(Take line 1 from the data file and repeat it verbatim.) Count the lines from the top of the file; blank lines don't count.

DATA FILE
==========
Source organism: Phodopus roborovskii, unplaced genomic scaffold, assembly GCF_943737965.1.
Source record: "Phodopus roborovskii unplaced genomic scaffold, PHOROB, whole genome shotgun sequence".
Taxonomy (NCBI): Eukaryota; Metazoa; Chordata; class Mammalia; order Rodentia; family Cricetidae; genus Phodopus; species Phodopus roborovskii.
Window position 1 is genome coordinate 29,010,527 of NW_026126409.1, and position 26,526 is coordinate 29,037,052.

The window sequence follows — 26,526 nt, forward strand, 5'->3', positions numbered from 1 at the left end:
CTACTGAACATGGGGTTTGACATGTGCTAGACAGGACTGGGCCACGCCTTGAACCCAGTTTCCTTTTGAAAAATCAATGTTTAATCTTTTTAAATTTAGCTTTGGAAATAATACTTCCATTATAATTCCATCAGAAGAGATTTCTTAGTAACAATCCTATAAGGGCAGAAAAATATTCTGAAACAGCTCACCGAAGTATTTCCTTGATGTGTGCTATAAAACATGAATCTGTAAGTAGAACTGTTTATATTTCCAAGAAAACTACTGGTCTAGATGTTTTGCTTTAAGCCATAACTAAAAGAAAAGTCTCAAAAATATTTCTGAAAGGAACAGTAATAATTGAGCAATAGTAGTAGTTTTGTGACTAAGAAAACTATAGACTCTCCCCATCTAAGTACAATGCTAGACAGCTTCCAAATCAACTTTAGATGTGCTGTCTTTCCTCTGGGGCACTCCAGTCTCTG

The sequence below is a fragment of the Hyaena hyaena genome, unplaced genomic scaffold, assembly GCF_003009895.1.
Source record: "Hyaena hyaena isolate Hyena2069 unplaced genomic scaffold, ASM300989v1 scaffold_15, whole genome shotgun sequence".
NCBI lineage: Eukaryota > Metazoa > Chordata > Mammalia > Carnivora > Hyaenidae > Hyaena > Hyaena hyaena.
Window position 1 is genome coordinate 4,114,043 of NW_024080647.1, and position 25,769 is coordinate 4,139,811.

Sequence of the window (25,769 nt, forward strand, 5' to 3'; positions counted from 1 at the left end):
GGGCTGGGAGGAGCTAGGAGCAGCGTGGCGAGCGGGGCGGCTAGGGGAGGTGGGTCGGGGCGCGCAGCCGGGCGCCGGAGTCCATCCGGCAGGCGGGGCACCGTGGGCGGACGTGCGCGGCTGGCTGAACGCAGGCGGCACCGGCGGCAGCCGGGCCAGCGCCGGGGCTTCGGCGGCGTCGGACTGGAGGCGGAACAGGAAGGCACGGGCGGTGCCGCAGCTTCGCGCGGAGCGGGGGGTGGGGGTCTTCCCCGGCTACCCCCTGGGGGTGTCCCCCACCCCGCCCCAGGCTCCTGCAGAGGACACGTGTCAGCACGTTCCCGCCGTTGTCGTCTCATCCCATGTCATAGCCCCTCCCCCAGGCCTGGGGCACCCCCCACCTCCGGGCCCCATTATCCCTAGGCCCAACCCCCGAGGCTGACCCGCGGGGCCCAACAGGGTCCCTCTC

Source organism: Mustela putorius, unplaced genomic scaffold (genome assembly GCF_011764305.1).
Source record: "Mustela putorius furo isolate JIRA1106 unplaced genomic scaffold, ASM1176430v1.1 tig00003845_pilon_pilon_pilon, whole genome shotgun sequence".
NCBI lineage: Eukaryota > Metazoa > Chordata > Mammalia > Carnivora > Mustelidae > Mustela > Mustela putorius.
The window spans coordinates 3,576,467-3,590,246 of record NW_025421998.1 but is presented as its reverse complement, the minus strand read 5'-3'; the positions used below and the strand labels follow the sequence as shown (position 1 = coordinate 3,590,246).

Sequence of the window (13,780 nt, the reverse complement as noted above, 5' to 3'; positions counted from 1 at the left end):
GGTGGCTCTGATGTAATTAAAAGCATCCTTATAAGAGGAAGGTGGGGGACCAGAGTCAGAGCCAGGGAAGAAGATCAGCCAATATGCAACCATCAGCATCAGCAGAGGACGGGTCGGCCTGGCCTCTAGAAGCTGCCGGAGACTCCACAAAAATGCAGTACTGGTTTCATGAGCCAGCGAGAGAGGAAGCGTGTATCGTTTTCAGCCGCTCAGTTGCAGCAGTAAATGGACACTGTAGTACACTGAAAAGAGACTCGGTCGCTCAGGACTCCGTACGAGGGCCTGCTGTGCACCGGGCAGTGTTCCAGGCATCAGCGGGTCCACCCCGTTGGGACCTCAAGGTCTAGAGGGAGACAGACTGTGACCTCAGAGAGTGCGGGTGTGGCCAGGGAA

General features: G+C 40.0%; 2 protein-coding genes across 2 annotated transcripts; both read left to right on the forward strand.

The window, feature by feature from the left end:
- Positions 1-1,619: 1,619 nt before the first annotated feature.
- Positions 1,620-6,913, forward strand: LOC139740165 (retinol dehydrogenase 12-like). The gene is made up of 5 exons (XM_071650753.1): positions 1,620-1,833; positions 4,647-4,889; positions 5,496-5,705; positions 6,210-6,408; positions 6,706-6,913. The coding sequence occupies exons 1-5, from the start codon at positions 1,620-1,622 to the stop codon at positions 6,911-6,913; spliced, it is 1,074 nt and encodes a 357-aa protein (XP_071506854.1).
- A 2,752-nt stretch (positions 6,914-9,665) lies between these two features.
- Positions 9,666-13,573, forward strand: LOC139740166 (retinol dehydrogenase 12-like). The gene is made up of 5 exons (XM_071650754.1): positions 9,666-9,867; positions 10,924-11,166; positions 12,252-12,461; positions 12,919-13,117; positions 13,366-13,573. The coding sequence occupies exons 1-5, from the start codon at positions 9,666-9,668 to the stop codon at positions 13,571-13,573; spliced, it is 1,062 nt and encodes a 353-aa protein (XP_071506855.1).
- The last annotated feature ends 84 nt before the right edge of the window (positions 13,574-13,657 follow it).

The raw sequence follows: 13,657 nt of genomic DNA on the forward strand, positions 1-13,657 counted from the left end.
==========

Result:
Source organism: Phodopus roborovskii, unplaced genomic scaffold, assembly GCF_943737965.1.